Tourists that come to Western Ukraine often only visit Lviv. However, the West of the country is home for a true gem of Bukovina historical – Chernivtsi.
The small city has strong Austrian, German, Jewish and Romanian influence and hosts one of the UNESCO World Heritage Sites. One of the best things to do in Chernivtsi is exploring the region’s unique cuisine. The culinary map of Chernivtsi embraces Ukrainian, Jewish, Romanian and Bukovina cuisines.
- Church of the Assumption Heart of Jesus
The city’s most famous Gothic church is Church of the Assumption Heart of Jesus. Its history dates back to the late 19th century when the first Jesuit missionaries arrived in Chernivtsi. In the post-WWII era, the church was used as a regional archive and a part of the architectural beauty was lost. However, the Church still functions nowadays and holds a regular service.
- Residence of Bukovinian and Dalmatian Metropolitans
One of the best-known attractions in Chernivtsi. Nowadays the luxurious building belongs to Chernivtsi National University. In 2011, UNESCO included the main building Chernivtsi National University in the list of World Cultural Heritage for ‘exhibiting an important interchange of human values’.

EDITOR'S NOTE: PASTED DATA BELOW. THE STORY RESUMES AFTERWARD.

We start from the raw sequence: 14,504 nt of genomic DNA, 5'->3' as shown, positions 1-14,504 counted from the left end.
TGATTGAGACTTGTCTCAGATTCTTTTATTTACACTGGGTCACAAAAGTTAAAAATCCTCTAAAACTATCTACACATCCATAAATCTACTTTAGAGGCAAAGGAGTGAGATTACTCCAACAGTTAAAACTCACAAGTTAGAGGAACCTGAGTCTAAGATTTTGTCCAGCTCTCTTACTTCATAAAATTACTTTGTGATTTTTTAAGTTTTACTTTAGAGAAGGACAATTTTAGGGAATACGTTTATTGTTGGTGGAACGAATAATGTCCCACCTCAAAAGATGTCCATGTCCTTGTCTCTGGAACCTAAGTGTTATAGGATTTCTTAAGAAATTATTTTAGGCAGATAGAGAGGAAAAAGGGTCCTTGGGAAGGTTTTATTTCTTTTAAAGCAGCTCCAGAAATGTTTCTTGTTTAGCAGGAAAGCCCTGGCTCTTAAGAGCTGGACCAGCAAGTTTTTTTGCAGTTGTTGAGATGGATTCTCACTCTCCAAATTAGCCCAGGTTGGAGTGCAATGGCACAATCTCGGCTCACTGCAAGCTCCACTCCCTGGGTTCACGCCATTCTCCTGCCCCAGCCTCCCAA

- Jewish Cemetery
One of the three in Ukraine that hold a status of the open-air museum. Sadly, the cemetery’s condition leaves much to be desired. Among the particular interests of tourists and researchers are the Bukovina metropolitan chapel and the ruins of the old synagogue. The familly crypt, tombs and tombstones scattered in the cemetery are prime examples of monumental art.
- Central Square
The central square of the city appeared on the map in 1825 and became the bustling center of the city life. The square’s main feature is a Town Hall, built in 1843-47 in the Late Classicism style. Every day at noon, tourists have a chance to spot a trumpeter that appears on the Town Hall’s tower and performs a traditional Ukrainian folk song Marichka.
- Olha Kobylianska Street
The heart of the Old Town is located at Kobylanska Street, formerly called Herrengasse. In the past, this pedestrian street used to be Soho of Chernivtsi, hosting the city’s most fashionable salons, restaurants, and cafes. You may also stroll down to Armianska street and take a walk in the historical Armenian district with its gem, Saints Peter and Paul Church, which nowadays functions as an organ hall.